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James Madison

Example 1: Legislative Checks the Executive

One role of the legislative branch involves the confirmation or rejection of presidential appointments. No, this does not mean that the Speaker of the House confirms that the president has a dentist appointment at 9 AM next Thursday. It means that when a recently elected president nominates someone to be his Cabinet secretary for the Department of Agriculture, the upper chamber in the legislative branch, the Senate, holds hearings to examine the background and qualifications of the nominee, and ultimately votes to confirm or reject the nominee to the position. That’s an example of checks and balances, and one in which the national legislature holds great power over the executive branch.

Example 2: Executive Checks the Legislative

One of the easiest to remember was detailed in the main idea earlier: the president vetoes a bill. In doing so, the president–the chief executive–has “checked” the power of Congress–the national legislature. Of course, as checks and balances go, if Congress can muster 2/3rds of its members to vote to overrule the president’s veto, the bill will become law, which is another way that the legislative branch checks the executive.

Example 3: Judicial Checks the Legislative & Executive

Another lesson for another time will be on the judicial power of judicial review, which was established in 1803 via the Supreme Court’s decision in Marbury v Madison. That said, judicial review is the power of the courts to overturn what are deemed unconstitutional laws. Clearly, the most landmark reversals are initiated by the U.S. Supreme Court, including Brown v Board in 1954, which overturned Plessy v Ferguson (1896, “separate but equal”). Put simply, when the judicial branch throws out an unconstitutional law, it’s a check on the legislative branch that wrote, debated and passed the bill, and the executive who signed it into law. This check illustrates the immense power of the Supreme Court and the judicial branch.

See Articles I, II and III

Of course there are many other examples of the three branches “checking” the powers of each other, and the primary source to those details is the U.S. Constitution, specifically in Articles I, II and III. However, I think the ones above are the easiest for middle school and high school students to grasp. What are some of your favorite examples of checks and balances? Leave your comments below.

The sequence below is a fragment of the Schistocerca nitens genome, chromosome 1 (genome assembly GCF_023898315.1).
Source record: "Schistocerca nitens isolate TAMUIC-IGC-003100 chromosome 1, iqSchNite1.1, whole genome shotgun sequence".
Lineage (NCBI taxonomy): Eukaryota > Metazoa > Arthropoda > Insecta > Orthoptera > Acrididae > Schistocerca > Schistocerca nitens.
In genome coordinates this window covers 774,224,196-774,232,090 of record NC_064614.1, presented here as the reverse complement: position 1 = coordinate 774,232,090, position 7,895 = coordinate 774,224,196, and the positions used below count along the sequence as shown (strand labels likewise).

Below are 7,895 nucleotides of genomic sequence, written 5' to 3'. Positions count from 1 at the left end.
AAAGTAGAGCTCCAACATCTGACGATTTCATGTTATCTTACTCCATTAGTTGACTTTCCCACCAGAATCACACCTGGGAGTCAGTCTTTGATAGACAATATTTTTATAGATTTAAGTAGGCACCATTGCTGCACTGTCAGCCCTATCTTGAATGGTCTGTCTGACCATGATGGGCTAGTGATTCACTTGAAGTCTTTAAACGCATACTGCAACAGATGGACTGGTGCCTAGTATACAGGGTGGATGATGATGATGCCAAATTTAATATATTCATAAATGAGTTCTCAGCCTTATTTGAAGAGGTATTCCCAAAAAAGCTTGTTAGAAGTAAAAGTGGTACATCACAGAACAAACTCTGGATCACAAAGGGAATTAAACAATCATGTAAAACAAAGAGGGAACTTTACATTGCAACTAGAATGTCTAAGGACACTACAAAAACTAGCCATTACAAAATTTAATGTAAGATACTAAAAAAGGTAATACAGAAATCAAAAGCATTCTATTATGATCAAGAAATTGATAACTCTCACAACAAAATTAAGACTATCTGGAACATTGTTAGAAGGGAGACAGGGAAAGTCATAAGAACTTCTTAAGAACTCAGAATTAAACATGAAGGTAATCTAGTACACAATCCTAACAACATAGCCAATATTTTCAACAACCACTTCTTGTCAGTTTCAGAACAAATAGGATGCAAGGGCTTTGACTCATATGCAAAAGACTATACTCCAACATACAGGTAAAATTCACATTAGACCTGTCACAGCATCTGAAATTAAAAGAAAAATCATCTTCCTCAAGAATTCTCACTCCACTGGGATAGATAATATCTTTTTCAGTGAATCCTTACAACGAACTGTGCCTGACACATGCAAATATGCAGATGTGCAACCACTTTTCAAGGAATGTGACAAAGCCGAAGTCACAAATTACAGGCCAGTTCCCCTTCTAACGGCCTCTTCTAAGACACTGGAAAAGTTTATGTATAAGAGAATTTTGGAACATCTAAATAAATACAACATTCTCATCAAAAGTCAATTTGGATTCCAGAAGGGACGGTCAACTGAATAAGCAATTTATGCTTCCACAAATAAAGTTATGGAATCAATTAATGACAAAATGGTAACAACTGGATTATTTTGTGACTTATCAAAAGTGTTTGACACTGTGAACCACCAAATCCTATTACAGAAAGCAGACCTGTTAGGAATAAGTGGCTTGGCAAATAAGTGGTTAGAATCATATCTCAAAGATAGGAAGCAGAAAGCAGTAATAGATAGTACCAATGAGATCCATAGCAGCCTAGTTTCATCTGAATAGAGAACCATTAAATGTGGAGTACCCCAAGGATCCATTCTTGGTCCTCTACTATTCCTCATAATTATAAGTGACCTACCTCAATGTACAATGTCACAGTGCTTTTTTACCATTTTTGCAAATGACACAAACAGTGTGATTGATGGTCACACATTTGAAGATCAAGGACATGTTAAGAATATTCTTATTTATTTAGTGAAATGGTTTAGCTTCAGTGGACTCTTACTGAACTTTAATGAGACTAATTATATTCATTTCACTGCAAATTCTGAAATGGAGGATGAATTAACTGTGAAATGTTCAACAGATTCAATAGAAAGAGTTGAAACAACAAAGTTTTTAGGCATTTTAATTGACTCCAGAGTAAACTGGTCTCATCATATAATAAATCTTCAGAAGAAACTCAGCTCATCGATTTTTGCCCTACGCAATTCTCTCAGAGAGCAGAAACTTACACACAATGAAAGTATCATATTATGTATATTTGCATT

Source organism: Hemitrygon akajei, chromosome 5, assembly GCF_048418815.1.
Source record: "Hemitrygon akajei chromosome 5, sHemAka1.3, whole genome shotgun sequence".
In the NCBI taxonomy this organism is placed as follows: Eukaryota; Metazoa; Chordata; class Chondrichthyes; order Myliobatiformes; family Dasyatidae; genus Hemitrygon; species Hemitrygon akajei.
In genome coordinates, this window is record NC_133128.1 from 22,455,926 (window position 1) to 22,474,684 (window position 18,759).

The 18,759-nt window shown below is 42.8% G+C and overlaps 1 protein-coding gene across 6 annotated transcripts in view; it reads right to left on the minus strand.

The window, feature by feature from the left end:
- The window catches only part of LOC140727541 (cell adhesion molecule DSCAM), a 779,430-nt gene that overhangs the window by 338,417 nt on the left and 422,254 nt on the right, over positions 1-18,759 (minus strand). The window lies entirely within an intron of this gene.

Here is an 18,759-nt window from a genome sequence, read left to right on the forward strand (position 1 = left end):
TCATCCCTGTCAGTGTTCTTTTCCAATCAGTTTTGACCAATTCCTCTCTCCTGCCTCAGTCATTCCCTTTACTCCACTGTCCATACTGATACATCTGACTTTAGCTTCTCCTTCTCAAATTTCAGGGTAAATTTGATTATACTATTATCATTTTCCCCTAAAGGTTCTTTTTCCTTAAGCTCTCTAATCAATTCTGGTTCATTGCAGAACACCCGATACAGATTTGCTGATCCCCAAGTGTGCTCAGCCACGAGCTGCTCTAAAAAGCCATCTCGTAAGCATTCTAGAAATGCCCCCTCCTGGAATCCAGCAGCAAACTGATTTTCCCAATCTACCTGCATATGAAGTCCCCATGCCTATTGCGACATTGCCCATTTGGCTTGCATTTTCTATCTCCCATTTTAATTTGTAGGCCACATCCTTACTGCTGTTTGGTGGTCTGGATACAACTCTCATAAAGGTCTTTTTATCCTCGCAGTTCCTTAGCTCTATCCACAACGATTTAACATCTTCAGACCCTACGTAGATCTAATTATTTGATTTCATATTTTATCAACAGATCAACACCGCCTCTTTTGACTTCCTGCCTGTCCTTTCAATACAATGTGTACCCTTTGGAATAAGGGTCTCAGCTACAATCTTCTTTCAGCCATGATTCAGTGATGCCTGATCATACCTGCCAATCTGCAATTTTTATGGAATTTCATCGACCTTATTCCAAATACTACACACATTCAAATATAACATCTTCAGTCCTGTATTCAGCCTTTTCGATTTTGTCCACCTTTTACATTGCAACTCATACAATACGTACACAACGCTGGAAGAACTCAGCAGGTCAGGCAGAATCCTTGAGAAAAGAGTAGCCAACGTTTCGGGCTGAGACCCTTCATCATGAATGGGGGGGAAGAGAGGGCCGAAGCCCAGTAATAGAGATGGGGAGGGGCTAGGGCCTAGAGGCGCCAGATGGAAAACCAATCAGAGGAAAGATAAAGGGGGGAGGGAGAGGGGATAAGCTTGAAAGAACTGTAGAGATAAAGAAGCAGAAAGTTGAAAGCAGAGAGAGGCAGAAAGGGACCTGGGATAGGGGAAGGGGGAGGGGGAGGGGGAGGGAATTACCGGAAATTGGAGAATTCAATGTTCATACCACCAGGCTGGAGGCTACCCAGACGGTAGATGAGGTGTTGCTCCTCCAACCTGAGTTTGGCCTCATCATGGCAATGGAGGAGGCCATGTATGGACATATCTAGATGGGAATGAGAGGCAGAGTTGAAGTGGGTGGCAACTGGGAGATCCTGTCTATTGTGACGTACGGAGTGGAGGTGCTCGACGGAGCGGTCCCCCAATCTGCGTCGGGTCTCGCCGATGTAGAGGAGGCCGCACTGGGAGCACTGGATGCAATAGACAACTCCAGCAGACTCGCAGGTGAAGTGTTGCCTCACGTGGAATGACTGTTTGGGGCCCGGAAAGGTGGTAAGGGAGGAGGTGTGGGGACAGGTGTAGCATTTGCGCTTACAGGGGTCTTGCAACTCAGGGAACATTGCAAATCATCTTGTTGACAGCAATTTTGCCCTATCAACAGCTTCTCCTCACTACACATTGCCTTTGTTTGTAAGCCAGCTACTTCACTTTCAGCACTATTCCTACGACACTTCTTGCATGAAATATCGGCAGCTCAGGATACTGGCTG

Great Websites for Social Studies Teachers

Every teacher has their personal favorites when it comes to websites and resources online that help them hone their craft. As a social studies teacher who is always trying to improve his lessons and courses, I’ve come to rely on a few websites that are definitely worth checking out:

USHistory.org – This is a free collection of online textbooks for social studies. There is a U.S. History, Ancient Civilizations and American Government textbook. I use it mainly for my online courses and tutoring, however, I can also see how this website would be useful in a traditional setting when students go to their school library or use technology in the classroom & do research for a project.

UH – DigitalHistory – This website from the University of Houston provides an extraordinary collection of primary sources, digital stories, public domain images, timelines, lesson plans and more for both teachers and students. There are written historical overviews for every major American historical era since the first Americans (pre-Columbus), and each era contains links to and passages about the documents, events, people, music, film, and images that are related. It’s the motherlode of social studies content!

Quizlet – When I’m short on time, but need to be ready for an upcoming lesson, I use Quizlet and its myriad of both teacher and student created flashcards. It helped me remediate my civics students in Virginia, and it allows students to take the learning into their own hands when you provide iPads in a small group setting.

It contains a pretty intuitive set of activities: learn, flashcards, matching, write, spelling and test. It does contain one hiccup: when using the learn or test activity, student answer choices can become quite obvious, e.g. What’s the distance a Phoenician ship could say in a day? A) 30 miles, B) Carthage, C) King Minos, or D) 60,000? However, that aside, it’s a priceless resource for social studies teachers.

That’s all for now. I’ll continue to update this post as more great resources are added to my repertoire. Have any suggestions? Leave a comment below, and sign up for our free newsletter to receive more social studies teaching tips.